I had some errands to do in Petach Tikvah today, so I decided to vote in the Likud primaries there instead of where I live in the Shomron. The experience was typically Israeli.
After crossing the gauntlet of overeager campaigners urging flyers on me with the number of their candidates, I stood on line to get into the building. The security men were only letting in five people at a time, after the same number of voters left. Most of the people on line were middle aged men (I got there around lunchtime, so I assume people were taking a bit of time from their lunch hour to vote). There were exceptions though – a woman right in front of me was heavily made up and wore a red fright wig, and had a piercing in her nose. I could not figure out her age under the whole get-up, but I do assume she was a bit younger than I am.
After a few minutes of waiting the crowd behind me started to get antsy and vocal about it. “Nu, what is taking so much time already” one man yelled out. This is the “sabra” part of Israeli society – the prickly part. Patience in line is practically non-existent.
Then another voice called out. “I have an elderly man here who wants to vote, can you move aside?” Now came the sweet part of Israeli society. Everyone moved to the side, without one complaint, even though just a second before they were complaining about the wait. A young man accompanied an elderly gentleman with a cane to the front of the line. Even the security guards, after doing the necessary check of his teudat zehut (Israeli identity card) let him in without waiting.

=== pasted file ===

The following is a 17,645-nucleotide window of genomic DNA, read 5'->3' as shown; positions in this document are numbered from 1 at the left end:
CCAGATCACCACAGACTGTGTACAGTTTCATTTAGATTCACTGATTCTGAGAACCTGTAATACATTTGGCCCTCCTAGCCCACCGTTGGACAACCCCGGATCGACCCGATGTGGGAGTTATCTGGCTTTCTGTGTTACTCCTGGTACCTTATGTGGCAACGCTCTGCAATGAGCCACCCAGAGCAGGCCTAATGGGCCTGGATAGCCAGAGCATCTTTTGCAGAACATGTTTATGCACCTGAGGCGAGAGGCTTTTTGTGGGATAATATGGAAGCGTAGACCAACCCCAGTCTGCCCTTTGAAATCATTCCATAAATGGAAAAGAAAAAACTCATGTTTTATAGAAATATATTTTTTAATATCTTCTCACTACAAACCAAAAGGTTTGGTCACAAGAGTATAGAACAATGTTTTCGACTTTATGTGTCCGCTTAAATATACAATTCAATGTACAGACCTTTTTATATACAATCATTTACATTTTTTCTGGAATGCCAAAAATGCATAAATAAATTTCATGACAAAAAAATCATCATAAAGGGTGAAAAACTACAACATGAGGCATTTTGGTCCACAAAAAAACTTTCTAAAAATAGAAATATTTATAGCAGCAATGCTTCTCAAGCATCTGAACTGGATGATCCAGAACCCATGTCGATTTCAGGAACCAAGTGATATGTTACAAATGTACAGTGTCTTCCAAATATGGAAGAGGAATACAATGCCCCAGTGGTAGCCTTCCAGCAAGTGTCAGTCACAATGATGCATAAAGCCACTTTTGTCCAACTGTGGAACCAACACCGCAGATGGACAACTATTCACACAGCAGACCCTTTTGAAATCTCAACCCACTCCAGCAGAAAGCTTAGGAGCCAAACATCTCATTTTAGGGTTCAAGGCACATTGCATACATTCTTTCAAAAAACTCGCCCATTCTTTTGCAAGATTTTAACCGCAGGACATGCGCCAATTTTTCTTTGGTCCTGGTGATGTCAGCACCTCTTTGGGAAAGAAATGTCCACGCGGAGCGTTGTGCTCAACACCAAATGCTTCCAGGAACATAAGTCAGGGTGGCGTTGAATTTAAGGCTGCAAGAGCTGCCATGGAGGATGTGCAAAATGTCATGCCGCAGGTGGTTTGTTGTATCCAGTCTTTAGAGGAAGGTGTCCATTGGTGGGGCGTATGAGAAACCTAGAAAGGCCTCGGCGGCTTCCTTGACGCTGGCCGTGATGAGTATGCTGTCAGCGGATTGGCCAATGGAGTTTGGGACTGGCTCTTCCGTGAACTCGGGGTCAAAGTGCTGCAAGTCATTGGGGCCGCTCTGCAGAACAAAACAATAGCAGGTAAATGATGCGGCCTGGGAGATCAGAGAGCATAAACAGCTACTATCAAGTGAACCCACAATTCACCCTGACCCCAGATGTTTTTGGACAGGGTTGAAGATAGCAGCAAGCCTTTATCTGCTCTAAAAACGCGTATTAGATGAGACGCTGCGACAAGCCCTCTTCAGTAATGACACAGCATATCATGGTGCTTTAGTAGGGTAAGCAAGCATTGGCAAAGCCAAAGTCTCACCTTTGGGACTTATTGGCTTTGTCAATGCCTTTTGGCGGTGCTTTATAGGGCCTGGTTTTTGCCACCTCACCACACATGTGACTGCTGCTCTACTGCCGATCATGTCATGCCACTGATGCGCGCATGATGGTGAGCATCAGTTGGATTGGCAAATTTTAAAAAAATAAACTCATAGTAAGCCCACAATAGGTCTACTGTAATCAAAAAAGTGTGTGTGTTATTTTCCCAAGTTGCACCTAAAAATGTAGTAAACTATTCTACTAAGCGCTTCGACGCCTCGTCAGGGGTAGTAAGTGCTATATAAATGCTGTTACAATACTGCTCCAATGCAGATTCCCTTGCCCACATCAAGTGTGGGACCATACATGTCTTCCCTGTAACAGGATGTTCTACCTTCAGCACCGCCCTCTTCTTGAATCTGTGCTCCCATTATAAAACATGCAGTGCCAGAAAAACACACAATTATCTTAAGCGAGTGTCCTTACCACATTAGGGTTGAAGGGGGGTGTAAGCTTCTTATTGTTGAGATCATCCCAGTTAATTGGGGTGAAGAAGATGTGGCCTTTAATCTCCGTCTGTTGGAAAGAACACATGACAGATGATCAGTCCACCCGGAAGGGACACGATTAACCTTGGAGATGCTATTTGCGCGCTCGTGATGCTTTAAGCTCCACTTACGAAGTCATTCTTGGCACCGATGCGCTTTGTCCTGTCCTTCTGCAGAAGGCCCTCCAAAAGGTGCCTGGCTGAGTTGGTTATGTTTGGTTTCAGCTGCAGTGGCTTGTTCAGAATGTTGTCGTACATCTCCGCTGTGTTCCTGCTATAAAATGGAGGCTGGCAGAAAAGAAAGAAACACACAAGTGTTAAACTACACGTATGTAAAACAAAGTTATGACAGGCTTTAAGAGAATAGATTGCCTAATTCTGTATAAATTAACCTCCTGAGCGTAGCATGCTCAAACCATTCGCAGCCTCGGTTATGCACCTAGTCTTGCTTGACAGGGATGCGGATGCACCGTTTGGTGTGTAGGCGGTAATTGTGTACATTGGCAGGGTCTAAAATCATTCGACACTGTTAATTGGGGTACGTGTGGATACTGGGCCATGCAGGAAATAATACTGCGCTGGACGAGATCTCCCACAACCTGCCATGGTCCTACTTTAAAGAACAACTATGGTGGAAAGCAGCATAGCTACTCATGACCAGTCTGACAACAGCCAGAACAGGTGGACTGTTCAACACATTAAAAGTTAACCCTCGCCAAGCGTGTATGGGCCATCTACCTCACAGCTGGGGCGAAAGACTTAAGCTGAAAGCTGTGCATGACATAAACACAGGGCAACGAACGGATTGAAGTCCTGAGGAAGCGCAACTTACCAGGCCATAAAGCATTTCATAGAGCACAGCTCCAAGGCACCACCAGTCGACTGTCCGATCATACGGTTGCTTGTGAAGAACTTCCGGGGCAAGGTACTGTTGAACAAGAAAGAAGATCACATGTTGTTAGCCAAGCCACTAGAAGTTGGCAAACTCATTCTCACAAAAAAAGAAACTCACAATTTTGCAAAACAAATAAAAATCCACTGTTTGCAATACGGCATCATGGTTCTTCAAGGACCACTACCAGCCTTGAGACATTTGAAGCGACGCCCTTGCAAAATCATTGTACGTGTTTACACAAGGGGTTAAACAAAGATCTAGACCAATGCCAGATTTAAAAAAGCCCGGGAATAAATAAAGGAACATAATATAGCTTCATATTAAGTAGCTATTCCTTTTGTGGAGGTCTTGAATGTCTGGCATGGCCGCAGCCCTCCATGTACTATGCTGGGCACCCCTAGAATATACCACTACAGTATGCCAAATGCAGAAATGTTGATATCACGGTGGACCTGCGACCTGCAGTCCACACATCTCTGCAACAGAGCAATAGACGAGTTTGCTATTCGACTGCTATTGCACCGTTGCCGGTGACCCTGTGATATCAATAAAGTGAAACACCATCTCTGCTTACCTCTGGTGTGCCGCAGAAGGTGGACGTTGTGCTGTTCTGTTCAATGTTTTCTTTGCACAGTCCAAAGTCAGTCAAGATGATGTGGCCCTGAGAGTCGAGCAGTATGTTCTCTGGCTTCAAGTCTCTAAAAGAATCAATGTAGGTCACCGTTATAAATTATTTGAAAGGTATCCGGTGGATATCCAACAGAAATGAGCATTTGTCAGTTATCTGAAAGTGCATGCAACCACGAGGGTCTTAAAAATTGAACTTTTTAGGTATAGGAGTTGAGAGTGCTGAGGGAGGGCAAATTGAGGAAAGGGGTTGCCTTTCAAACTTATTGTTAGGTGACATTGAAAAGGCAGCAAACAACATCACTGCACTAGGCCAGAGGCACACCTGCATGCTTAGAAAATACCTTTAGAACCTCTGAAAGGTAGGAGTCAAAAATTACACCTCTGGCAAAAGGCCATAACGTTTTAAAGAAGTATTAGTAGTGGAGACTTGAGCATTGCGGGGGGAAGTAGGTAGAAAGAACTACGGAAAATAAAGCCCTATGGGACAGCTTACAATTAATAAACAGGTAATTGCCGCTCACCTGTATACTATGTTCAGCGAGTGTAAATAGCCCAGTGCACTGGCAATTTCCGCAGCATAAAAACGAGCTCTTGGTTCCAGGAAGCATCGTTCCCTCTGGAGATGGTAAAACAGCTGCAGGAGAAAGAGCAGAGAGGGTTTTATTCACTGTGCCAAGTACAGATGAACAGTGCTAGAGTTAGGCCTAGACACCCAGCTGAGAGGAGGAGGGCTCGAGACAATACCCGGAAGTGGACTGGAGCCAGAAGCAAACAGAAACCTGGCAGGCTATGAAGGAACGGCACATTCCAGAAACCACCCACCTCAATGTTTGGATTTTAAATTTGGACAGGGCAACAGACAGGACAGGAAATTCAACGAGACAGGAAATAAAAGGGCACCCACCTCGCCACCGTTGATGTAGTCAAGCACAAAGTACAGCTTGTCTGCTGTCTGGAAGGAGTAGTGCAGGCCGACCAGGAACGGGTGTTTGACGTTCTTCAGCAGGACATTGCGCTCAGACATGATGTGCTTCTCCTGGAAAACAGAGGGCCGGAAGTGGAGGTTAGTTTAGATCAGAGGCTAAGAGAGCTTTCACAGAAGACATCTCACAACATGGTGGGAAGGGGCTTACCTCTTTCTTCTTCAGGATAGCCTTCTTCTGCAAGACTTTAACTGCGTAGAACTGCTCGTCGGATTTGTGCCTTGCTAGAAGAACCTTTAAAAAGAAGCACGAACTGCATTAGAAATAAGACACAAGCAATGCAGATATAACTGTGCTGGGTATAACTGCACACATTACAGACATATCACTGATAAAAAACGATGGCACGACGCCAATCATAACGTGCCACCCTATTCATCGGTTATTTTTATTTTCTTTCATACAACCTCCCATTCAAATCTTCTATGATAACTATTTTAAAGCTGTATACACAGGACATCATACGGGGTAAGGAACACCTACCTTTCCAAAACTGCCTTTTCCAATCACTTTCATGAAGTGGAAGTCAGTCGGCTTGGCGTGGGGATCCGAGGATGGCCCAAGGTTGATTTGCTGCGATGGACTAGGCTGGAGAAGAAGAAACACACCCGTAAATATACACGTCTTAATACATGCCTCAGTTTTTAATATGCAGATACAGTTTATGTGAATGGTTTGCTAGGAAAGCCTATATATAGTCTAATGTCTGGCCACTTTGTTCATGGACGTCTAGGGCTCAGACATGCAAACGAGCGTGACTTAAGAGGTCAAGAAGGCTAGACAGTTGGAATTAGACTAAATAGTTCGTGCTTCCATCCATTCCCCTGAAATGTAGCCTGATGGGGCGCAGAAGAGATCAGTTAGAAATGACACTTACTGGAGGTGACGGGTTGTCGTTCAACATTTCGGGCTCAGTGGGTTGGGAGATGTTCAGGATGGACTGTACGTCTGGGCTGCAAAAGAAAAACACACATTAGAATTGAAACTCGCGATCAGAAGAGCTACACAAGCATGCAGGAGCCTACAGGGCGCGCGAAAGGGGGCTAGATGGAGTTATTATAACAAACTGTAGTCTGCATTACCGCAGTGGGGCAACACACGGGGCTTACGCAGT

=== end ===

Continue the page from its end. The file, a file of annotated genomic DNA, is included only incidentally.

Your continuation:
After being let in to the building I had to show my teudat zehut again to a smiling man who checked on his computer that I was indeed a Likud member. After his approval I was invited to go upstairs. At the elevator bank, a smiling young woman asked me if I wanted her to show me how to use the computerized ballot. (I was not insulted as she asked everyone the same thing). After politely refusing I took the elevator. Upstairs the scene repeated itself – a guard at the door letting people in a few at a time so the place was not too crowded, and people behind tables with computers checking that you were indeed eligible to vote. These people took my teudat zehut while I voted. I was then directed to a voting booth, which was another table with a screen so that the voting was private. The computerized voting system was very simple – but all in Hebrew. After I voted and pressed the last part of the screen to certify that I was done. I then returned to the table to receive my identity card again, and the woman put into her system that I had voted (presumably to make sure I didn’t travel from one polling place to another to vote more than once). I heard while coming out that the computers were down in other polling places, but in Petach Tikvah it was working very well. All in all it took twenty minutes.
Tomorrow the results should be advertised.